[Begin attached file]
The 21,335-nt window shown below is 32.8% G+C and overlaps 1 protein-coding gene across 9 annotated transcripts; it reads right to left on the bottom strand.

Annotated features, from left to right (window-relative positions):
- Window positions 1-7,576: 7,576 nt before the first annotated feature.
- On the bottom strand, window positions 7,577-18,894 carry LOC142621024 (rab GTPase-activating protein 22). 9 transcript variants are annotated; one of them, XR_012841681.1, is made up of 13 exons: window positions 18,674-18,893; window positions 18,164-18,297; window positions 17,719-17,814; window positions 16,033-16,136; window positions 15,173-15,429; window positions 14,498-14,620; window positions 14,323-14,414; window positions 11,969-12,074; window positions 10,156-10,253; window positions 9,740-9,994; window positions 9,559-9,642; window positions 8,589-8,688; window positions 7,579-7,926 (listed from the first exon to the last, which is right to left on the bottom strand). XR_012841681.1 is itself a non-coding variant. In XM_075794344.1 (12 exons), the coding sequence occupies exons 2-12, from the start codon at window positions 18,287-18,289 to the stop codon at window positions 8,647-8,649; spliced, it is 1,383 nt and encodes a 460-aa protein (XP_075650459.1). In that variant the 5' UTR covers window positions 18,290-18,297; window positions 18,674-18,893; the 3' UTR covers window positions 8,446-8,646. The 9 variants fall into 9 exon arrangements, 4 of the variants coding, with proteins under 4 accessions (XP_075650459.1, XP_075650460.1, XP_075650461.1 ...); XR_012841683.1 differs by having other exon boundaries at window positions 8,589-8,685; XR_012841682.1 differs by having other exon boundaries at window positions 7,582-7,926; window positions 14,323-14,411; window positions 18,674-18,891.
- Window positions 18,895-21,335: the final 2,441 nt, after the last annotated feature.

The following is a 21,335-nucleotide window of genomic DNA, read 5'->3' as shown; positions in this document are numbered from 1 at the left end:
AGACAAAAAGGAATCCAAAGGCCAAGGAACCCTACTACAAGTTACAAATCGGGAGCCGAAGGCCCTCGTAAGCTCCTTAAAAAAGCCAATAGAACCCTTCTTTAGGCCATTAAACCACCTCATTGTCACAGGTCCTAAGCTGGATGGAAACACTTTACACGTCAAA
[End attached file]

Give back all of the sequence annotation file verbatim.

The 21,335-nt window shown below is 32.8% G+C and overlaps 1 protein-coding gene across 9 annotated transcripts; it reads right to left on the bottom strand.

Annotated features, from left to right (window-relative positions):
- Window positions 1-7,576: 7,576 nt before the first annotated feature.
- On the bottom strand, window positions 7,577-18,894 carry LOC142621024 (rab GTPase-activating protein 22). 9 transcript variants are annotated; one of them, XR_012841681.1, is made up of 13 exons: window positions 18,674-18,893; window positions 18,164-18,297; window positions 17,719-17,814; window positions 16,033-16,136; window positions 15,173-15,429; window positions 14,498-14,620; window positions 14,323-14,414; window positions 11,969-12,074; window positions 10,156-10,253; window positions 9,740-9,994; window positions 9,559-9,642; window positions 8,589-8,688; window positions 7,579-7,926 (listed from the first exon to the last, which is right to left on the bottom strand). XR_012841681.1 is itself a non-coding variant. In XM_075794344.1 (12 exons), the coding sequence occupies exons 2-12, from the start codon at window positions 18,287-18,289 to the stop codon at window positions 8,647-8,649; spliced, it is 1,383 nt and encodes a 460-aa protein (XP_075650459.1). In that variant the 5' UTR covers window positions 18,290-18,297; window positions 18,674-18,893; the 3' UTR covers window positions 8,446-8,646. The 9 variants fall into 9 exon arrangements, 4 of the variants coding, with proteins under 4 accessions (XP_075650459.1, XP_075650460.1, XP_075650461.1 ...); XR_012841683.1 differs by having other exon boundaries at window positions 8,589-8,685; XR_012841682.1 differs by having other exon boundaries at window positions 7,582-7,926; window positions 14,323-14,411; window positions 18,674-18,891.
- Window positions 18,895-21,335: the final 2,441 nt, after the last annotated feature.

The following is a 21,335-nucleotide window of genomic DNA, read 5'->3' as shown; positions in this document are numbered from 1 at the left end:
AGACAAAAAGGAATCCAAAGGCCAAGGAACCCTACTACAAGTTACAAATCGGGAGCCGAAGGCCCTCGTAAGCTCCTTAAAAAAGCCAATAGAACCCTTCTTTAGGCCATTAAACCACCTCATTGTCACAGGTCCTAAGCTGGATGGAAACACTTTACACGTCAAA